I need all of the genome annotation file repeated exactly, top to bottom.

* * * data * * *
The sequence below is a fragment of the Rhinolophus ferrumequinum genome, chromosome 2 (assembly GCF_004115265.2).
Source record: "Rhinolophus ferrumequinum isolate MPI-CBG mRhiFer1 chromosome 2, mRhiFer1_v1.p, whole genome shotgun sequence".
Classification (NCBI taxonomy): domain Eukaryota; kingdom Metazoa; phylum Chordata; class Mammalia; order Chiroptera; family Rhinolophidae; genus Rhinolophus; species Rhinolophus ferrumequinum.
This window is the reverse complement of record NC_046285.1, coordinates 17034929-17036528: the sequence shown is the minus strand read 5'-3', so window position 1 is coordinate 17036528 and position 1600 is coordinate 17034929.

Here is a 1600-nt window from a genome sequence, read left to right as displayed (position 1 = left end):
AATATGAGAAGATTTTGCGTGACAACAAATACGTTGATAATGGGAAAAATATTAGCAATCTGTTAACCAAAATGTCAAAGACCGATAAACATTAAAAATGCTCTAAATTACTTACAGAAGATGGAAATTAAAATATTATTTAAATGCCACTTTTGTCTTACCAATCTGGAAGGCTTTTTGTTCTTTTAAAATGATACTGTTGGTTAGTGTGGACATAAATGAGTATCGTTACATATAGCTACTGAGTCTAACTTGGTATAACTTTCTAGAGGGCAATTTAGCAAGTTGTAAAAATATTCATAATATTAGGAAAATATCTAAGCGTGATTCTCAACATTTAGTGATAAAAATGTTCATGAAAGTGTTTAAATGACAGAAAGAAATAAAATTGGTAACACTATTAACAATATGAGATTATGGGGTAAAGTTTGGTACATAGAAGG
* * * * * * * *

The sequence below is a fragment of the Rhinolophus ferrumequinum genome, chromosome 2 (assembly GCF_004115265.2).
Source record: "Rhinolophus ferrumequinum isolate MPI-CBG mRhiFer1 chromosome 2, mRhiFer1_v1.p, whole genome shotgun sequence".
Classification (NCBI taxonomy): domain Eukaryota; kingdom Metazoa; phylum Chordata; class Mammalia; order Chiroptera; family Rhinolophidae; genus Rhinolophus; species Rhinolophus ferrumequinum.
This window is the reverse complement of record NC_046285.1, coordinates 17034929-17036528: the sequence shown is the minus strand read 5'-3', so window position 1 is coordinate 17036528 and position 1600 is coordinate 17034929.

Here is a 1600-nt window from a genome sequence, read left to right as displayed (position 1 = left end):
AATATGAGAAGATTTTGCGTGACAACAAATACGTTGATAATGGGAAAAATATTAGCAATCTGTTAACCAAAATGTCAAAGACCGATAAACATTAAAAATGCTCTAAATTACTTACAGAAGATGGAAATTAAAATATTATTTAAATGCCACTTTTGTCTTACCAATCTGGAAGGCTTTTTGTTCTTTTAAAATGATACTGTTGGTTAGTGTGGACATAAATGAGTATCGTTACATATAGCTACTGAGTCTAACTTGGTATAACTTTCTAGAGGGCAATTTAGCAAGTTGTAAAAATATTCATAATATTAGGAAAATATCTAAGCGTGATTCTCAACATTTAGTGATAAAAATGTTCATGAAAGTGTTTAAATGACAGAAAGAAATAAAATTGGTAACACTATTAACAATATGAGATTATGGGGTAAAGTTTGGTACATAGAAGG